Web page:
IN THE HEART OF THE HIBERNIAN METROPOLIS
Before Nelson's pillar trams slowed, shunted, changed trolley, started for Blackrock,
Kingstown and Dalkey, Clonskea, Rathgar and Terenure, Palmerston Park and upper
Rathmines, Sandymount Green, Rathmines, Ringsend and Sandymount Tower, Harold's
Cross. The hoarse Dublin United Tramway Company's timekeeper bawled them off:
--Rathgar and Terenure!
--Come on, Sandymount Green!
Right and left parallel clanging ringing a doubledecker and a singledeck moved from
their railheads, swerved to the down line, glided parallel.
--Start, Palmerston Park!
THE WEARER OF THE CROWN
Under the porch of the general post office shoeblacks called and polished. Parked in
North Prince's street His Majesty's vermilion mailcars, bearing on their sides the royal
initials, E. R., received loudly flung sacks of letters, postcards, lettercards, parcels,
insured and paid, for local, provincial, British and overseas delivery.
GENTLEMEN OF THE PRESS
Grossbooted draymen rolled barrels dullthudding out of Prince's stores and bumped them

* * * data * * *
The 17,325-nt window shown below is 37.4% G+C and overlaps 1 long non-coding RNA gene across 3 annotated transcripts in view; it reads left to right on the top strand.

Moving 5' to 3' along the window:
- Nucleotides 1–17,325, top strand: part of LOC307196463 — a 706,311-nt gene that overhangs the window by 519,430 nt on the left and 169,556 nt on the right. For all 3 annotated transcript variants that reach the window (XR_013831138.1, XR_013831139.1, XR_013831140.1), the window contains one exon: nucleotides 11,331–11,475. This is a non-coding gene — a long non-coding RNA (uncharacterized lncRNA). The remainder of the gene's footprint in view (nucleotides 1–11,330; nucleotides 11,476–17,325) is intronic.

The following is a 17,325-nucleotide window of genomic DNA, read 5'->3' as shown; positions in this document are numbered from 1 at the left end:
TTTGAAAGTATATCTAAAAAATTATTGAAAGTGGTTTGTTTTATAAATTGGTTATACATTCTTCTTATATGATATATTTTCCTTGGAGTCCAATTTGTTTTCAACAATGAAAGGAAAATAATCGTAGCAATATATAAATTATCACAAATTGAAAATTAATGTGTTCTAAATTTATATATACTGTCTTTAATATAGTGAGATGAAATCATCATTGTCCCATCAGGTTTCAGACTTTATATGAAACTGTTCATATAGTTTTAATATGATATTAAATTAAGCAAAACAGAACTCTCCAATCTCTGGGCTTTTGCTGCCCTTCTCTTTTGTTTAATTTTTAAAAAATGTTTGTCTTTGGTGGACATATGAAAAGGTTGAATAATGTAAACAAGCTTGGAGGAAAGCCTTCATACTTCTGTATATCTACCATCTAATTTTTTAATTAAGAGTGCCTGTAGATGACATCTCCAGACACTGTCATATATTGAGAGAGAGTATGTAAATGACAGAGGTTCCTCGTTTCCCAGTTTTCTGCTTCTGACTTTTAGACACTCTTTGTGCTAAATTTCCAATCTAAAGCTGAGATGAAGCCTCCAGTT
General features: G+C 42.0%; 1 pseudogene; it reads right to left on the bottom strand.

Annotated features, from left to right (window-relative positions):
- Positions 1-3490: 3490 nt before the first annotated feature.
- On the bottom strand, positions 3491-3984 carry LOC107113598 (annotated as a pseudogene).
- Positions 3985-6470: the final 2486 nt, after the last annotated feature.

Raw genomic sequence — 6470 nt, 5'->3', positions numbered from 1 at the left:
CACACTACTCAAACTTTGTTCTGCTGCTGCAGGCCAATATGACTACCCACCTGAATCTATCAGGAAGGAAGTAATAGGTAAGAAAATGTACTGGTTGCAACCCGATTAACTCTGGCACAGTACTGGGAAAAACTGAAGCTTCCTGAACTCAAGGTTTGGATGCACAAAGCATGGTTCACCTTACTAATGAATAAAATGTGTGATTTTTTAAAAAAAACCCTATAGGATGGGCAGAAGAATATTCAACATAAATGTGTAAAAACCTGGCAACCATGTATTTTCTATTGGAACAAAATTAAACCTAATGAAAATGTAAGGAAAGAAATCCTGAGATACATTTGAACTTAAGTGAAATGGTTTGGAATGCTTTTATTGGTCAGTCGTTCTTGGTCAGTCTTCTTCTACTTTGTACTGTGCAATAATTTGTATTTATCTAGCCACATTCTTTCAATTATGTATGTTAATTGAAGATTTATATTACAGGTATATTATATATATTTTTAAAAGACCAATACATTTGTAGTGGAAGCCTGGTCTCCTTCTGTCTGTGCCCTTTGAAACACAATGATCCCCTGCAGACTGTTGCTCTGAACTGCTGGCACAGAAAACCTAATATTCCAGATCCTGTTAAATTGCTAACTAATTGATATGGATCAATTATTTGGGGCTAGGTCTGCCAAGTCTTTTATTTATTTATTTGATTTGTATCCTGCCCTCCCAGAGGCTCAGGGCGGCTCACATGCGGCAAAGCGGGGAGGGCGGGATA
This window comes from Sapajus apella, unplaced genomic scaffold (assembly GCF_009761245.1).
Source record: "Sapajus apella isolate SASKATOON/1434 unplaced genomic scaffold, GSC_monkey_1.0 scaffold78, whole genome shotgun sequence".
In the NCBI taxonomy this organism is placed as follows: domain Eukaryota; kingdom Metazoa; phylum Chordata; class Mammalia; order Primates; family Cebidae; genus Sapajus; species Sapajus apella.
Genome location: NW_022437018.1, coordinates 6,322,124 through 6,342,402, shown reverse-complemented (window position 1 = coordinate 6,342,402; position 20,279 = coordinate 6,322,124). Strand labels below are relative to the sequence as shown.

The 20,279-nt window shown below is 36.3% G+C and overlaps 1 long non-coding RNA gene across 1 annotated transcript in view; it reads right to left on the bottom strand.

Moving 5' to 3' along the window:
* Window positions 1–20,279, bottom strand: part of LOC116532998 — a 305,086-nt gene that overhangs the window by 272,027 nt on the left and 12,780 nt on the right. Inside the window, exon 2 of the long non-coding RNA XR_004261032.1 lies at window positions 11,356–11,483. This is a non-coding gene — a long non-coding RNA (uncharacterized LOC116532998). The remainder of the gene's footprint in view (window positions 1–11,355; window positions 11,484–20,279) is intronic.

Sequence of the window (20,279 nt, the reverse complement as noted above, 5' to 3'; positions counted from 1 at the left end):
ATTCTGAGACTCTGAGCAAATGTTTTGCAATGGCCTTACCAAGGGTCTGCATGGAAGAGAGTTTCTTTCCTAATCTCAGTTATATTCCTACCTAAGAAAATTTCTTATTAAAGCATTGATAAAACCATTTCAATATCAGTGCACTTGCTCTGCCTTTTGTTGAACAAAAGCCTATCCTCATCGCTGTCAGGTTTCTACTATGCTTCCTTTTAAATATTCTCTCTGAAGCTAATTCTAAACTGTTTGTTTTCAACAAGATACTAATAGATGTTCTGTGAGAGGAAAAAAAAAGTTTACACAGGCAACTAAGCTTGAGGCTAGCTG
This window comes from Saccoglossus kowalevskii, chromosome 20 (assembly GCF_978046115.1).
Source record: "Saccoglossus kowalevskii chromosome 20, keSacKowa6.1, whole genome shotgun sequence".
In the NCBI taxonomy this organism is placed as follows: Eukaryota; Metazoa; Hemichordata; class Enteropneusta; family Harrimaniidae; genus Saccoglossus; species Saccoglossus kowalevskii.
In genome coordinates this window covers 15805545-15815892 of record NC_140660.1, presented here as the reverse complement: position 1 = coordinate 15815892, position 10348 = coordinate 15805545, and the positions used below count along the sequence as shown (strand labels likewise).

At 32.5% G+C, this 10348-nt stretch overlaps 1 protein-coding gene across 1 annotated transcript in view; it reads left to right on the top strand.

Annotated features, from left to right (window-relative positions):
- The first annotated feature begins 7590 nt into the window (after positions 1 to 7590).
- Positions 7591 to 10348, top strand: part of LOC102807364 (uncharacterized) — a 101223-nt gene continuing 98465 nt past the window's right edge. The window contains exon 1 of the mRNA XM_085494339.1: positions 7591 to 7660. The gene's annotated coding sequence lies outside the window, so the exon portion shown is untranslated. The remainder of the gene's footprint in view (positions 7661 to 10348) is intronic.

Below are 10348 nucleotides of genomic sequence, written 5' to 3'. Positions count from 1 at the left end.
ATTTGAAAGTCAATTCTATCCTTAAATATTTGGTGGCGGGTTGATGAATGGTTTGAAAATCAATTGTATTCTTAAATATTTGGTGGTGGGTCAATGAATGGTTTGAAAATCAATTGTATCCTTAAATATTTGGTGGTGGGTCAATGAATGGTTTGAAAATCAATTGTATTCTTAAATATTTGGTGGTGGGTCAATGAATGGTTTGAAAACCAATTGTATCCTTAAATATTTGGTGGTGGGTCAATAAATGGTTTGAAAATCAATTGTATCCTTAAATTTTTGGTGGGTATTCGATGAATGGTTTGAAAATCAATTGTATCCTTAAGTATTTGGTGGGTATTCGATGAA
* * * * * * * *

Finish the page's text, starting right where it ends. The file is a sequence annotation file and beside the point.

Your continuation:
up on the brewery float. On the brewery float bumped dullthudding barrels rolled by
grossbooted draymen out of Prince's stores.
--There it is, Red Murray said. Alexander Keyes.
--Just cut it out, will you? Mr Bloom said, and I'll take it round to the TELEGRAPH
The door of Ruttledge's office creaked again. Davy Stephens, minute in a large capecoat,
a small felt hat crowning his ringlets, passed out with a roll of papers under his cape, a
Red Murray's long shears sliced out the advertisement from the newspaper in four clean
strokes. Scissors and paste.
--I'll go through the printingworks, Mr Bloom said, taking the cut square.